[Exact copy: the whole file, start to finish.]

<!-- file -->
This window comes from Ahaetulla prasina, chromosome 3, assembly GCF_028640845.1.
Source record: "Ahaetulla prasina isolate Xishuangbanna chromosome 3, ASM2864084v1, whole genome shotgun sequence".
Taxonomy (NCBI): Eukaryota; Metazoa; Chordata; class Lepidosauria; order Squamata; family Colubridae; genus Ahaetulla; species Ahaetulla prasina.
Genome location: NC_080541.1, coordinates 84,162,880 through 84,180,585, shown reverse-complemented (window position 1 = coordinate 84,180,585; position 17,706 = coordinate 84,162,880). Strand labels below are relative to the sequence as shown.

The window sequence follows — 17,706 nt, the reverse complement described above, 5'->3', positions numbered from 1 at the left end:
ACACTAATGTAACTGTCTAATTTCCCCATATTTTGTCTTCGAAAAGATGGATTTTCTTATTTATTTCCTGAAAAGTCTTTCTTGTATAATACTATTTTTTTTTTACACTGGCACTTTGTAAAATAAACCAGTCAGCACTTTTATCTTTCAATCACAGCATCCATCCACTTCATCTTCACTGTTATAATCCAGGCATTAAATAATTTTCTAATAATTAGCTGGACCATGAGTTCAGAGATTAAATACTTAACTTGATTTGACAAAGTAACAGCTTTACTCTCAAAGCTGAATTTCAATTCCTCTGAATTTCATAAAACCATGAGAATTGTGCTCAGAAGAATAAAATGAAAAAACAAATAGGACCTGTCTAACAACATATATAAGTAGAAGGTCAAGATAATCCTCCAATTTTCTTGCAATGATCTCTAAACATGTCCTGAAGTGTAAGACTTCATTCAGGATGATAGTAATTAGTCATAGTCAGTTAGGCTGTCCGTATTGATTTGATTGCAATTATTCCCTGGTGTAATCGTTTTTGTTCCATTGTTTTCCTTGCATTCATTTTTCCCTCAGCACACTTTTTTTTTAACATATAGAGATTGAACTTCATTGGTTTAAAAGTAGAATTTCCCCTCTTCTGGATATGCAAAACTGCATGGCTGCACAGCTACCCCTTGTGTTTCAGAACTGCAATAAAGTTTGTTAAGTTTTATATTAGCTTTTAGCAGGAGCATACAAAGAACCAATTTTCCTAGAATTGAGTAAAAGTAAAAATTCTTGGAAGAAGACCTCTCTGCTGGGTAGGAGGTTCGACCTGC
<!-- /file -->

This window comes from Ahaetulla prasina, chromosome 3, assembly GCF_028640845.1.
Source record: "Ahaetulla prasina isolate Xishuangbanna chromosome 3, ASM2864084v1, whole genome shotgun sequence".
Taxonomy (NCBI): Eukaryota; Metazoa; Chordata; class Lepidosauria; order Squamata; family Colubridae; genus Ahaetulla; species Ahaetulla prasina.
Genome location: NC_080541.1, coordinates 84,162,880 through 84,180,585, shown reverse-complemented (window position 1 = coordinate 84,180,585; position 17,706 = coordinate 84,162,880). Strand labels below are relative to the sequence as shown.

The window sequence follows — 17,706 nt, the reverse complement described above, 5'->3', positions numbered from 1 at the left end:
ACACTAATGTAACTGTCTAATTTCCCCATATTTTGTCTTCGAAAAGATGGATTTTCTTATTTATTTCCTGAAAAGTCTTTCTTGTATAATACTATTTTTTTTTTACACTGGCACTTTGTAAAATAAACCAGTCAGCACTTTTATCTTTCAATCACAGCATCCATCCACTTCATCTTCACTGTTATAATCCAGGCATTAAATAATTTTCTAATAATTAGCTGGACCATGAGTTCAGAGATTAAATACTTAACTTGATTTGACAAAGTAACAGCTTTACTCTCAAAGCTGAATTTCAATTCCTCTGAATTTCATAAAACCATGAGAATTGTGCTCAGAAGAATAAAATGAAAAAACAAATAGGACCTGTCTAACAACATATATAAGTAGAAGGTCAAGATAATCCTCCAATTTTCTTGCAATGATCTCTAAACATGTCCTGAAGTGTAAGACTTCATTCAGGATGATAGTAATTAGTCATAGTCAGTTAGGCTGTCCGTATTGATTTGATTGCAATTATTCCCTGGTGTAATCGTTTTTGTTCCATTGTTTTCCTTGCATTCATTTTTCCCTCAGCACACTTTTTTTTTAACATATAGAGATTGAACTTCATTGGTTTAAAAGTAGAATTTCCCCTCTTCTGGATATGCAAAACTGCATGGCTGCACAGCTACCCCTTGTGTTTCAGAACTGCAATAAAGTTTGTTAAGTTTTATATTAGCTTTTAGCAGGAGCATACAAAGAACCAATTTTCCTAGAATTGAGTAAAAGTAAAAATTCTTGGAAGAAGACCTCTCTGCTGGGTAGGAGGTTCGACCTGC